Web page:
How to Get a Refund on a Plane Ticket
You’ve planned your trip to the last detail, booking hotels and waiting until the exact moment that airfare was lowest to book. Then the unexpected comes up and you must change your plans. If this is the case you may find yourself stuck with an airline ticket that you can’t use. You probably booked online and got the cheapest fare, which is usually non-refundable. Is there anything you can do? Would you know how to get a refund on a plane ticket? You probably won’t get a full refund (since it is non-refundable), but there still may be some ways to recoup some of your costs.
The 24 hour rule
If it has been less than 24 hours since you booked you are in luck. The U.S. Department of Transportation regulations require that, as long as you’ve booked a non-refundable ticket 7 days ahead of your flight, you’re entitled to hold your reservation and the fare and change or cancel your reservation within 24 hours of booking, without paying a cancellation fee. You can either cancel the reservation or change it within that window. If you decide to change it you will have to pay the fare difference, but there is no penalty.
Rule 260 – The ‘Involuntary Refund’
There is a rule in airline contracts of carriage that states if the airline refuses to carry you for any reason, or if your flight is delayed more than a designated length of time, or if your flight is canceled, you can apply for a full refund. This applied even for non-refundable tickets. So if you bought a ticket and you have passed the 24 hour rule limit you can still avoid the cancel/change fees if something happens to your flight like being canceled or severely delayed. You still have to check in for your flight, but it may be worth your time to show up at the airport and hope something happens.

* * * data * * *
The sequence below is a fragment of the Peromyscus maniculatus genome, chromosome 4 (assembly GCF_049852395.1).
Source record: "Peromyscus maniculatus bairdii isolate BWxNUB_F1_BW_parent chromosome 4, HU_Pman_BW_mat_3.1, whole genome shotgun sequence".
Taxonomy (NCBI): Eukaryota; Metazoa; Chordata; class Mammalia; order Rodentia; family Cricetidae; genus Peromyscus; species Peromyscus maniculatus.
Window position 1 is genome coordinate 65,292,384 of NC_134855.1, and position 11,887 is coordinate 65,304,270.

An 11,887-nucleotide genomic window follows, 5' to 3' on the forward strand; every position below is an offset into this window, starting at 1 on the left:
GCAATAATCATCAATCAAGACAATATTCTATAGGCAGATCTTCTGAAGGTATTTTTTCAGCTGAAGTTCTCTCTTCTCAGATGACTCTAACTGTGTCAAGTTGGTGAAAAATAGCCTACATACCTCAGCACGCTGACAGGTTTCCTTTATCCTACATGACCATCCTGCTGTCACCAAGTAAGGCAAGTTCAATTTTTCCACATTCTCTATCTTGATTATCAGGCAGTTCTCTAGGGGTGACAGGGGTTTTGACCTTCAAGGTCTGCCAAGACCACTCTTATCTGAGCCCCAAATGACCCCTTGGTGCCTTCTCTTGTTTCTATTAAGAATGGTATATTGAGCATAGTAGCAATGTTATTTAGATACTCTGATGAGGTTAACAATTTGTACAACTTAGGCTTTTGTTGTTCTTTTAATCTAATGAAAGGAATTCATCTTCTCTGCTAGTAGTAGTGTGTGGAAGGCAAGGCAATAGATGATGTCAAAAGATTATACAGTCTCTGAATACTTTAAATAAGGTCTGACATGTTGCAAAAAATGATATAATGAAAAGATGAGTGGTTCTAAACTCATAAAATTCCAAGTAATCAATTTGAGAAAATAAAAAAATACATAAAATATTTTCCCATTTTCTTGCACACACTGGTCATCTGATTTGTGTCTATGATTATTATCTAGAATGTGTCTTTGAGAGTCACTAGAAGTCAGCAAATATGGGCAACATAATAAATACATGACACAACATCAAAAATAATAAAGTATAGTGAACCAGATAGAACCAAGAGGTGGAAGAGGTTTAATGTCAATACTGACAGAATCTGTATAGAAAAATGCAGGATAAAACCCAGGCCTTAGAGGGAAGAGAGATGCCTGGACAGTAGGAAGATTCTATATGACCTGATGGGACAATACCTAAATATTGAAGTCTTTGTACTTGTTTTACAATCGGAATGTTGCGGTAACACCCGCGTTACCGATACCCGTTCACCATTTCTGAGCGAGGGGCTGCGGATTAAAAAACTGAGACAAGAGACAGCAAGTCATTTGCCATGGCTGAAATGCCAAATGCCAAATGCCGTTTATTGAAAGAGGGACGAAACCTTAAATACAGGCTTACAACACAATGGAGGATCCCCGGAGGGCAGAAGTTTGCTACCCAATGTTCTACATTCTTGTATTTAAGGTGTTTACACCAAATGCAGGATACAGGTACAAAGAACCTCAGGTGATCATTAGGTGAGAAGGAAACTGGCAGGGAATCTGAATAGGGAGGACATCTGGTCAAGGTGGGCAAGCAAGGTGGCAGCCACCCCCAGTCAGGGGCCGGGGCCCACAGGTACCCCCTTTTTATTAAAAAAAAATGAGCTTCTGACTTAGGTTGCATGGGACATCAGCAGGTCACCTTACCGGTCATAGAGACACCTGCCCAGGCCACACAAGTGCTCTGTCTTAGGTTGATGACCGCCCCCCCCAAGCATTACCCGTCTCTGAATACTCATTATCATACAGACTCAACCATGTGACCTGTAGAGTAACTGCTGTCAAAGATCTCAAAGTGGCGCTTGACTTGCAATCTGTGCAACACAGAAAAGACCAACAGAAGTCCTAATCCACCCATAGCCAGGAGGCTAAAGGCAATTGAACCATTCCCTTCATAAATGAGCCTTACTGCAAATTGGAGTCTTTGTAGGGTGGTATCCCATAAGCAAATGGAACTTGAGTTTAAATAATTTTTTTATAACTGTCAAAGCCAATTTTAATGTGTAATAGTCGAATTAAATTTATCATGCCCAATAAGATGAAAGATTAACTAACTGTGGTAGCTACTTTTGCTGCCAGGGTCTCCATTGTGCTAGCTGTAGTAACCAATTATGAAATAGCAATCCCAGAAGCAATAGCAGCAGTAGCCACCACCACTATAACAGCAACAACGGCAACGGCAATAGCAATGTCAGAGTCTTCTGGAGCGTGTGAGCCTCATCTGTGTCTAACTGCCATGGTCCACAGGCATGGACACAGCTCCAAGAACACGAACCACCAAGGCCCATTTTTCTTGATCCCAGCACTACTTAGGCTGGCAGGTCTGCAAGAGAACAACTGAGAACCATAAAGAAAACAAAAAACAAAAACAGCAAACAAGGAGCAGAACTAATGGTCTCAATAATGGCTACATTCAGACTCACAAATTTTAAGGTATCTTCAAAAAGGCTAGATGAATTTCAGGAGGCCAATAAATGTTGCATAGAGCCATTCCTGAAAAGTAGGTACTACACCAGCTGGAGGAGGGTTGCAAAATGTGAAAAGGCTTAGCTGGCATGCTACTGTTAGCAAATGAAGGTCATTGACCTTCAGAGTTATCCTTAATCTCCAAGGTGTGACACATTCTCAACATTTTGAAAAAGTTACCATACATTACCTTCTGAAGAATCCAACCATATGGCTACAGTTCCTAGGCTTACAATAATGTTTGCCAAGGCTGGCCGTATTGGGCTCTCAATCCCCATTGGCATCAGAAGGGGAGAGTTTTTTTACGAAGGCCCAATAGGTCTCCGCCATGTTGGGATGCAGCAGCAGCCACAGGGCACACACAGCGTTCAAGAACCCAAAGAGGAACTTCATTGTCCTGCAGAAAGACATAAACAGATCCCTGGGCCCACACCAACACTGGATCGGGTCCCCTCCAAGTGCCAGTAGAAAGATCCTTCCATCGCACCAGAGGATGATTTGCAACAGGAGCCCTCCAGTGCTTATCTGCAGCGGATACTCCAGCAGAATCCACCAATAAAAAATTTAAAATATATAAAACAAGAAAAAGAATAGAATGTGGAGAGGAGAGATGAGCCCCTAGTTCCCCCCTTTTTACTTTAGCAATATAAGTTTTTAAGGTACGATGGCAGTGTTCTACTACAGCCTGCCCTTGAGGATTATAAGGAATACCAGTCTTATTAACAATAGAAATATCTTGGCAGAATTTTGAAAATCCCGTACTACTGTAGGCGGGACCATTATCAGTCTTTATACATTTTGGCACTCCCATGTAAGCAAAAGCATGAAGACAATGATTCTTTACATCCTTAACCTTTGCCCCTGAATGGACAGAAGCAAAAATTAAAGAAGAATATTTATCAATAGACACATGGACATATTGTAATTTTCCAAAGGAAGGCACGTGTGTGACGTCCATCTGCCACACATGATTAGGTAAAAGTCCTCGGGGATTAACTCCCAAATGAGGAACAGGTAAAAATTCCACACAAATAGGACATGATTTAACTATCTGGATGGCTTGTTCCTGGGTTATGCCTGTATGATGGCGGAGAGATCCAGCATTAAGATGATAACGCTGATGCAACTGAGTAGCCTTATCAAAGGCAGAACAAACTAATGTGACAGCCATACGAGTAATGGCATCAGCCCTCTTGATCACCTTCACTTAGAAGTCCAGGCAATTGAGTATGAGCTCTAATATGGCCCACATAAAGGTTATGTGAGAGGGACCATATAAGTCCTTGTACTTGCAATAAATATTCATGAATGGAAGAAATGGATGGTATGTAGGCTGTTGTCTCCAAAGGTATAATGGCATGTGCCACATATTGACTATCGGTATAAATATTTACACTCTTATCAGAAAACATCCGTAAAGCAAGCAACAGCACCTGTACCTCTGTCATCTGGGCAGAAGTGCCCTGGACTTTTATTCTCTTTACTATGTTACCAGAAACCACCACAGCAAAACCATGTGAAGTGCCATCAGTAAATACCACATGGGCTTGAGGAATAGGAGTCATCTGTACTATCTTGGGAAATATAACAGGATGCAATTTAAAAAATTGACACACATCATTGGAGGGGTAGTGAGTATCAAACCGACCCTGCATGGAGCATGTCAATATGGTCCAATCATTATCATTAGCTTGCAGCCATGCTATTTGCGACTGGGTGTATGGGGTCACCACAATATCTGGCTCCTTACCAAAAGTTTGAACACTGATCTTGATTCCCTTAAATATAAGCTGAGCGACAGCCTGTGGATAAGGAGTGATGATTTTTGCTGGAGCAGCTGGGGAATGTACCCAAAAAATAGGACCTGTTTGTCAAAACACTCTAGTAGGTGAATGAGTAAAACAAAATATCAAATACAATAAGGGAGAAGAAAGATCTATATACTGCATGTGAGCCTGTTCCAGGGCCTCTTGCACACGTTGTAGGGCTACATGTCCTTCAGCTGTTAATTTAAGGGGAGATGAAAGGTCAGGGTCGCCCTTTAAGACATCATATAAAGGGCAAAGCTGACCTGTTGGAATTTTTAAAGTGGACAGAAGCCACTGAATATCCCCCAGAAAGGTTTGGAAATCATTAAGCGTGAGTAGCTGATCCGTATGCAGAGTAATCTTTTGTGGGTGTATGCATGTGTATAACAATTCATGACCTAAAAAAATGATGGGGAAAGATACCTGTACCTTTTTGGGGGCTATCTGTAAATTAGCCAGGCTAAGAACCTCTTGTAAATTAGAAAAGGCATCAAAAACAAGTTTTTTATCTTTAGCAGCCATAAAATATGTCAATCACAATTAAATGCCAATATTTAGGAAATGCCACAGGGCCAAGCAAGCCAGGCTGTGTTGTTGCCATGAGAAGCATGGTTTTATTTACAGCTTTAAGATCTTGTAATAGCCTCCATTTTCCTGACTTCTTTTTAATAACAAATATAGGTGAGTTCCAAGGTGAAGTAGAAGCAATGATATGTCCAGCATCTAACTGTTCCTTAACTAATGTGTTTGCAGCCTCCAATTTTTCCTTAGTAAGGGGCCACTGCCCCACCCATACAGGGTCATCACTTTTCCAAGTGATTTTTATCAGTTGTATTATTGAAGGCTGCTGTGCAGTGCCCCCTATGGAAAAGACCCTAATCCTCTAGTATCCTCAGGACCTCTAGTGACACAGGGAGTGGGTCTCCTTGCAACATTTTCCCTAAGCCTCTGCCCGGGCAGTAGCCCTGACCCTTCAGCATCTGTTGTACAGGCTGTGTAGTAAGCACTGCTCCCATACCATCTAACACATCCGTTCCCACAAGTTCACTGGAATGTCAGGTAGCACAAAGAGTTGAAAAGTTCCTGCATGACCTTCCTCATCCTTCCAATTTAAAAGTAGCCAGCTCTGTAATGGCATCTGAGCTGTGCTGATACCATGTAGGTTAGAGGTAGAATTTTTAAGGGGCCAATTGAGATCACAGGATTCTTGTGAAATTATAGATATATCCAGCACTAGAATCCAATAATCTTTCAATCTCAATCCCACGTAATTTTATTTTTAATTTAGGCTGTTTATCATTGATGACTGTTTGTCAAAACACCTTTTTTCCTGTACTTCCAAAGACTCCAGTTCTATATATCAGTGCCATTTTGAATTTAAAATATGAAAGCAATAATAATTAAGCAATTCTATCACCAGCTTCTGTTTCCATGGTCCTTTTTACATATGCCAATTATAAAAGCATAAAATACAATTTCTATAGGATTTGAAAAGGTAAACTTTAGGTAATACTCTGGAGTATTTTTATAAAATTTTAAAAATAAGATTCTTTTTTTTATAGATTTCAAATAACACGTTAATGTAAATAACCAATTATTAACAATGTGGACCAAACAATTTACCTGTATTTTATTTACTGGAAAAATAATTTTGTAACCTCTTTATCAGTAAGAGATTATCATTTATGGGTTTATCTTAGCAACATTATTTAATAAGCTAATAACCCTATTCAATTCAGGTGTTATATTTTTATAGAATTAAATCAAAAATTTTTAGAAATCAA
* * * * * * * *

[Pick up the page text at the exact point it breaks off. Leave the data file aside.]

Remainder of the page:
Change of Schedule
You can also get a refund if there’s a significant schedule change before your departure. For example, if your flight is moved from 10 a.m. to 7 a.m., or they change the layover time or cause you to have an overnight stay. It could even apply on a change from non-stop to connecting flight. Just remember that the airline man not notify you it there is a qualifying change, so it would be in your best interests to check the flight schedule to see if there are any changes. If there have, call the airline and tell the the change is not good for you. Just make sure the change is significant as just a few minutes does not qualify.
If all else fails, review your airline’s policy on ticket exchanges. You may not get a full refund but you may be able to get a voucher for another ticket though you will probably pay an exchange fee. Also, if your reason for needing a refund is an emergency, check with your airline’s website or representative. If you have to change plans due to illness or death in the family the airline may have more lax rules on exchanges. Just make sure you can provide documentation to prove the emergency.
Of course, if you are worried about losing your money on a ticket you can’t use you can always buy a refundable ticket or make sure you buy travel insurance. You will pay more for the ticket or extra for the insurance but it will give you peace of mind if you are risk-averse.